U.N. inspectors. His foreign policy
team will hold town hall meetings
this week in Ohio and Tennessee,
too.
The one thing bombing
opponents and proponents have in
common with Clinton is
abhorrence of Saddam, who had
agreed after the 1991 Persian Gulf
War to allow U.N. inspections to
ensure he didn't rebuild his
nonconventional war machine.
Those feelings initially
translated into strong
congressional support for
Clinton. But support wavered
last week, with lawmakers raising
questions
about what an airstrike could
accomplish and at what cost. A
supportive
resolution was put off until
Congress returns from a break
next week.
A few members of Congress
strongly oppose Clinton's Iraq
policy.
Representative Ron Paul, a
conservative, last week introduced
emergency
legislation to stop Clinton from
using force in the Gulf.
"There is absolutely no moral
or constitutional reason to go to
war with
Iraq at this time said Paul, a
former U.S. Air Force flight
surgeon.
A liberal, Representative
Cynthia McKinney, also asked on
PBS-TVs
THE LEGION OF HONOR
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Monday Feb 23,1998
Tuesday Feb 24,1998
Wednesday Feb 25,1998
7-10 pm
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Located behind Miami Subs
For Rides and Information Call 830-5439
For more info visit our website at,
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The Elbo is available for private parties
Call 758-4591 or 752-4715
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ATURDAY: THF HOUSE PARTYH
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v

J -
V





5 Thursday. February 19. 1998
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MasterCard

Harris Teeter
Your Neighborhood Food Market
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comics
The East Carolinian
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CriKBUNNY AND ALL MELATCO CMARACTtM COPVUIDHT 199B THQMMY QANONtH. ALL RIOHTI RESERVED.
BUZZ CDPVRIDHT 1998 Kevin wynni, All riqhti rcbcrvcd.
Kraft Macaroni &
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Lite, Meat, Beef or Eat Free
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Don't Forget
To Get Your Card
Stamped!
ACROSS ��
1 Boulder
5 Last ol a log
8 Loafers
14 Pin box
15 Antelope of the
plains
16 Of nerves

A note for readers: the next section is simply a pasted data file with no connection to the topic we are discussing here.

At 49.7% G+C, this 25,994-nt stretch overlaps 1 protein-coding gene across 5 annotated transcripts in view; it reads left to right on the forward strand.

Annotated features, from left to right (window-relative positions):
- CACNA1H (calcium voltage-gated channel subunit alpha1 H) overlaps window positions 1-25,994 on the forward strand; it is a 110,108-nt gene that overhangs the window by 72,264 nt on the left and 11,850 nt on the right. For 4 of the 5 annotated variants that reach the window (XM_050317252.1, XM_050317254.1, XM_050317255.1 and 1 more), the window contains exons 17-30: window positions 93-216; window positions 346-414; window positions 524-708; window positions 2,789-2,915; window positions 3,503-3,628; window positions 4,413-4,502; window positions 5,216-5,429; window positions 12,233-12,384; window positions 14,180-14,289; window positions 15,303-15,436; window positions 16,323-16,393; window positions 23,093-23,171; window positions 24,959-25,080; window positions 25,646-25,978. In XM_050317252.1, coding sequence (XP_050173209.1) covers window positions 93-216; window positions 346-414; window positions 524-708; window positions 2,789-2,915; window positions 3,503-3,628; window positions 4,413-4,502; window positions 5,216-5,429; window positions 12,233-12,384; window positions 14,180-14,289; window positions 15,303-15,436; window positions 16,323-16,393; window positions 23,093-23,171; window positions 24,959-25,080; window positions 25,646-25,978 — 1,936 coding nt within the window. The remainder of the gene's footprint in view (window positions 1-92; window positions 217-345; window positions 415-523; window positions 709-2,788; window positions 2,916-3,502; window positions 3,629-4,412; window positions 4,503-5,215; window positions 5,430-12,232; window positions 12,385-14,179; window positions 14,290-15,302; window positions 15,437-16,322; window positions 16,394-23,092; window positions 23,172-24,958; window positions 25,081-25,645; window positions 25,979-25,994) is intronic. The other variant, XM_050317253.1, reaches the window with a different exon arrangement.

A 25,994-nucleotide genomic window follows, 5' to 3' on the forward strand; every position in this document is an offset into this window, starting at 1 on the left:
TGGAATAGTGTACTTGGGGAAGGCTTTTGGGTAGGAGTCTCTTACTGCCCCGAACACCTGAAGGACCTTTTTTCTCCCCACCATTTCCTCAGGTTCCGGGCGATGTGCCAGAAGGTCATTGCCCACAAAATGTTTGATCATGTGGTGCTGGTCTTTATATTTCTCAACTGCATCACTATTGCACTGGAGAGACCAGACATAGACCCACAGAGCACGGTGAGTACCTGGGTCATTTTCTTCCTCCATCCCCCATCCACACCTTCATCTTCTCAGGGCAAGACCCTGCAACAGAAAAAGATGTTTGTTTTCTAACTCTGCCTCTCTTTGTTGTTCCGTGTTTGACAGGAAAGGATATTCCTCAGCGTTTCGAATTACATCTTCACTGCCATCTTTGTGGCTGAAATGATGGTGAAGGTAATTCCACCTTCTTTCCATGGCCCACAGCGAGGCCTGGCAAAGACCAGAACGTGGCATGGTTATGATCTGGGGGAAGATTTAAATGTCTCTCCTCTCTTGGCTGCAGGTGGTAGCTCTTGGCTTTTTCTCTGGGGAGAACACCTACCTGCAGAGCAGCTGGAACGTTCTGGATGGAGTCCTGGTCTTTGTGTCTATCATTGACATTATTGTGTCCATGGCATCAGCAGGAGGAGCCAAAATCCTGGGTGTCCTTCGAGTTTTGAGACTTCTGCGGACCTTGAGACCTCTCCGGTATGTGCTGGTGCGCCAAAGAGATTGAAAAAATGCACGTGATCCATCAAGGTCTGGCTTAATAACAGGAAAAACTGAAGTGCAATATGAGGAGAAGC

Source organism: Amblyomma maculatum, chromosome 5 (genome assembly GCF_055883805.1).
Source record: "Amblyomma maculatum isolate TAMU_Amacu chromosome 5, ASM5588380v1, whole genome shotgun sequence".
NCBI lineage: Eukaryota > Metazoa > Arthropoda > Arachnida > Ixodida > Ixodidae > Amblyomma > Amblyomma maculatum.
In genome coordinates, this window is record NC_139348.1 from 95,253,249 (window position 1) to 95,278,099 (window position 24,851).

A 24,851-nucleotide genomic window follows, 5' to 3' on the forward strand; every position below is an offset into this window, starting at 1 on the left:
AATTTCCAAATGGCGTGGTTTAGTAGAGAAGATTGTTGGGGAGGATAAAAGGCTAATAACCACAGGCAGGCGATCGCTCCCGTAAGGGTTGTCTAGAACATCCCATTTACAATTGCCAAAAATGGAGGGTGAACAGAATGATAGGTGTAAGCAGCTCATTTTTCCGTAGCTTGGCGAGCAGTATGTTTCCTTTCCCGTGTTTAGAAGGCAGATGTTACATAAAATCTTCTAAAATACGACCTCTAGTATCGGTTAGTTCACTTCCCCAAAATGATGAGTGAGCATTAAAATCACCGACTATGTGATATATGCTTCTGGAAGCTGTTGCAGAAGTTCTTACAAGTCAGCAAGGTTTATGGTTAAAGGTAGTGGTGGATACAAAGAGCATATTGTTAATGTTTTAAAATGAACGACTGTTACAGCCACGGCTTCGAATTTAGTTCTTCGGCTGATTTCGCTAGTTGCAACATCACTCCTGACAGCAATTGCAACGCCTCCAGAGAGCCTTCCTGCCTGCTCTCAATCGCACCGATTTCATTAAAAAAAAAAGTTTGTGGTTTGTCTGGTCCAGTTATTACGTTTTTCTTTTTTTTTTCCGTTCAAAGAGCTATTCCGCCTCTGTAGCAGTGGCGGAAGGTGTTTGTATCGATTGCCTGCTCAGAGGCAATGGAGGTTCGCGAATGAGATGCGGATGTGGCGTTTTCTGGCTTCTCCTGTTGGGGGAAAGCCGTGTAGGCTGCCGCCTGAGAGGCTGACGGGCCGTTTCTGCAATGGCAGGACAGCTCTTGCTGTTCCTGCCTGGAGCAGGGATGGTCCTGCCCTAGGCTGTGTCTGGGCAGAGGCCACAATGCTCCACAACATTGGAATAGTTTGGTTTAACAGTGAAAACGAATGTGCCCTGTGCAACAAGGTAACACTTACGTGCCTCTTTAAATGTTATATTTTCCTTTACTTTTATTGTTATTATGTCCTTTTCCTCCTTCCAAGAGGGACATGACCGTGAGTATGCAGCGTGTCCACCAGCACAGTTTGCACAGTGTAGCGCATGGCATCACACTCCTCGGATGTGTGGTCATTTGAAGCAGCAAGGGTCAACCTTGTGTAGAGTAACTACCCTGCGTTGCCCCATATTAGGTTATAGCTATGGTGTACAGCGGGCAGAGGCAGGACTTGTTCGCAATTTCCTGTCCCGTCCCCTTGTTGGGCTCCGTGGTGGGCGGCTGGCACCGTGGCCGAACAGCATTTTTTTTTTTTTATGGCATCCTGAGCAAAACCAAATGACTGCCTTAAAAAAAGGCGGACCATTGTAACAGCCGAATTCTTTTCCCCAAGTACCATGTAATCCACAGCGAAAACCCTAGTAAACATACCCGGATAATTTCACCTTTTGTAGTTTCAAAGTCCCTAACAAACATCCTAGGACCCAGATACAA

17 Mended with
melted metal
19 Repetitive recital
20 Manx male
21 Be a bookworm
22 Sire shot
23 Inventor
Whitney
24 Tachometer
zone
26 Fish eggs
29 Lions' lairs
31 Final one
32 Watch over
33 Also known as
37 Affected lover of
beauty
39 Undertaking
41 Former
Canadian PM
42 Perky
43 Fortune card
44 Seek prey
45 Collar
47 Hairless
50 Easter item
51 From now on
55 Lever
56 Luau wear
57 Nautical call
58 Make up facts
59 Select for a duty
62 Olympic spears
64 Metcalf of
"Roseanne"
65 Vein to mine
66 Fertilny goddess
67 Delaware
Waler Gap'
painter
68 Debit's color
69 Those people
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� 1998 Tnbufw Media Services. Inc
All rights reserved
Answers from Tuesday
Prices Effective Through Ffeb. 24,199
Prices In This Ad Effective Vvedruisday. February 2g Through February 24 ,199S In Our riilnijh ill � Stores
Only. We Reserve The Right To Limit Quantities. None Sold lb Dealers. We Gladly Accept Federal Food Stamps.
oPA1BLASE1L0AN
D1NA1DEDoGLE
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RESTATiM lERNZsT
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NEHP�. ��-�UE � 1EALS
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2 "Lawrence of
Arabia" star
3 Climaxing
4 Litt e nipper
5 Think alike
6 Slammin
Sammy
7 Football
conference?
8 Galilee or Aral,
eg.
9 Clear the
windshielc
10 Stringed
instrument
11 Period of time
12 Managed
13 Arch
18 Slip up
25 Bungling
26 Put back in
place
27 victory'
28 idyllic spo!
30 Sacked oU
32 Pulsate
34 Little devil
35 Italian range
36 Wandering calf
38 Pipe DUildup
39 Heart protiem?
40 Mafia muscle
46 Musical key
48 Entertainer